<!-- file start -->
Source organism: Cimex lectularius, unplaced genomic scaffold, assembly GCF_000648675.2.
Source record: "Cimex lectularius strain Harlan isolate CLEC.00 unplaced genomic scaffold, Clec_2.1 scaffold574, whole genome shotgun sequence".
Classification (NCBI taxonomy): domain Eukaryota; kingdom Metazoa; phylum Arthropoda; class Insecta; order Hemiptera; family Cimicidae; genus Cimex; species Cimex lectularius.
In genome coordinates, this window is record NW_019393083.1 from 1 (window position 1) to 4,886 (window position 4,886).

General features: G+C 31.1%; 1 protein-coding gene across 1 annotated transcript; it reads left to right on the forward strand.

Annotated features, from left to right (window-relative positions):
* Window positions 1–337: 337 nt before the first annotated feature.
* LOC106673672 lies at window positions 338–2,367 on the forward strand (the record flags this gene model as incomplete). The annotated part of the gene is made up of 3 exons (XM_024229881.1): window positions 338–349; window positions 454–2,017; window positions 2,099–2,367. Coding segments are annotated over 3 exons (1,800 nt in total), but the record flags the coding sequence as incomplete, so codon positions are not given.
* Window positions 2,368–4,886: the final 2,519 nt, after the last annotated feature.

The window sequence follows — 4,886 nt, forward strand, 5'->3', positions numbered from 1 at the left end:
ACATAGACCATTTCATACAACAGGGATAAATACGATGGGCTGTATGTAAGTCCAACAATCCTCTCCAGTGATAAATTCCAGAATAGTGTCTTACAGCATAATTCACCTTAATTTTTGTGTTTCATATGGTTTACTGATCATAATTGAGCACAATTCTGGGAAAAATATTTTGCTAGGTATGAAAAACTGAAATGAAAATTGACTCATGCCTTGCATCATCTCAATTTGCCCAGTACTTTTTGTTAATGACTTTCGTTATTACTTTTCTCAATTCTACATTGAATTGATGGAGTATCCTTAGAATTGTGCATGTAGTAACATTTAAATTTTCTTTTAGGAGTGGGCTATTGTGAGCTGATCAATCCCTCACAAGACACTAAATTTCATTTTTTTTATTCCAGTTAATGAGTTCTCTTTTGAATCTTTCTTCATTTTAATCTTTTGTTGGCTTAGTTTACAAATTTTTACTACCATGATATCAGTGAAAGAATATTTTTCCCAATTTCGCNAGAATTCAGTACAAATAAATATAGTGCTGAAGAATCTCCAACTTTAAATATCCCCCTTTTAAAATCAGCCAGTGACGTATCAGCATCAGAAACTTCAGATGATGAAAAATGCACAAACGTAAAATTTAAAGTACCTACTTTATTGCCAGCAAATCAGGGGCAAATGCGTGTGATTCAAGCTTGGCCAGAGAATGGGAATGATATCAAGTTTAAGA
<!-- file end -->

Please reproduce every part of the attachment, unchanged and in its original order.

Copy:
Source organism: Cimex lectularius, unplaced genomic scaffold, assembly GCF_000648675.2.
Source record: "Cimex lectularius strain Harlan isolate CLEC.00 unplaced genomic scaffold, Clec_2.1 scaffold574, whole genome shotgun sequence".
Classification (NCBI taxonomy): domain Eukaryota; kingdom Metazoa; phylum Arthropoda; class Insecta; order Hemiptera; family Cimicidae; genus Cimex; species Cimex lectularius.
In genome coordinates, this window is record NW_019393083.1 from 1 (window position 1) to 4,886 (window position 4,886).

General features: G+C 31.1%; 1 protein-coding gene across 1 annotated transcript; it reads left to right on the forward strand.

Annotated features, from left to right (window-relative positions):
* Window positions 1–337: 337 nt before the first annotated feature.
* LOC106673672 lies at window positions 338–2,367 on the forward strand (the record flags this gene model as incomplete). The annotated part of the gene is made up of 3 exons (XM_024229881.1): window positions 338–349; window positions 454–2,017; window positions 2,099–2,367. Coding segments are annotated over 3 exons (1,800 nt in total), but the record flags the coding sequence as incomplete, so codon positions are not given.
* Window positions 2,368–4,886: the final 2,519 nt, after the last annotated feature.

The window sequence follows — 4,886 nt, forward strand, 5'->3', positions numbered from 1 at the left end:
ACATAGACCATTTCATACAACAGGGATAAATACGATGGGCTGTATGTAAGTCCAACAATCCTCTCCAGTGATAAATTCCAGAATAGTGTCTTACAGCATAATTCACCTTAATTTTTGTGTTTCATATGGTTTACTGATCATAATTGAGCACAATTCTGGGAAAAATATTTTGCTAGGTATGAAAAACTGAAATGAAAATTGACTCATGCCTTGCATCATCTCAATTTGCCCAGTACTTTTTGTTAATGACTTTCGTTATTACTTTTCTCAATTCTACATTGAATTGATGGAGTATCCTTAGAATTGTGCATGTAGTAACATTTAAATTTTCTTTTAGGAGTGGGCTATTGTGAGCTGATCAATCCCTCACAAGACACTAAATTTCATTTTTTTTATTCCAGTTAATGAGTTCTCTTTTGAATCTTTCTTCATTTTAATCTTTTGTTGGCTTAGTTTACAAATTTTTACTACCATGATATCAGTGAAAGAATATTTTTCCCAATTTCGCNAGAATTCAGTACAAATAAATATAGTGCTGAAGAATCTCCAACTTTAAATATCCCCCTTTTAAAATCAGCCAGTGACGTATCAGCATCAGAAACTTCAGATGATGAAAAATGCACAAACGTAAAATTTAAAGTACCTACTTTATTGCCAGCAAATCAGGGGCAAATGCGTGTGATTCAAGCTTGGCCAGAGAATGGGAATGATATCAAGTTTAAGA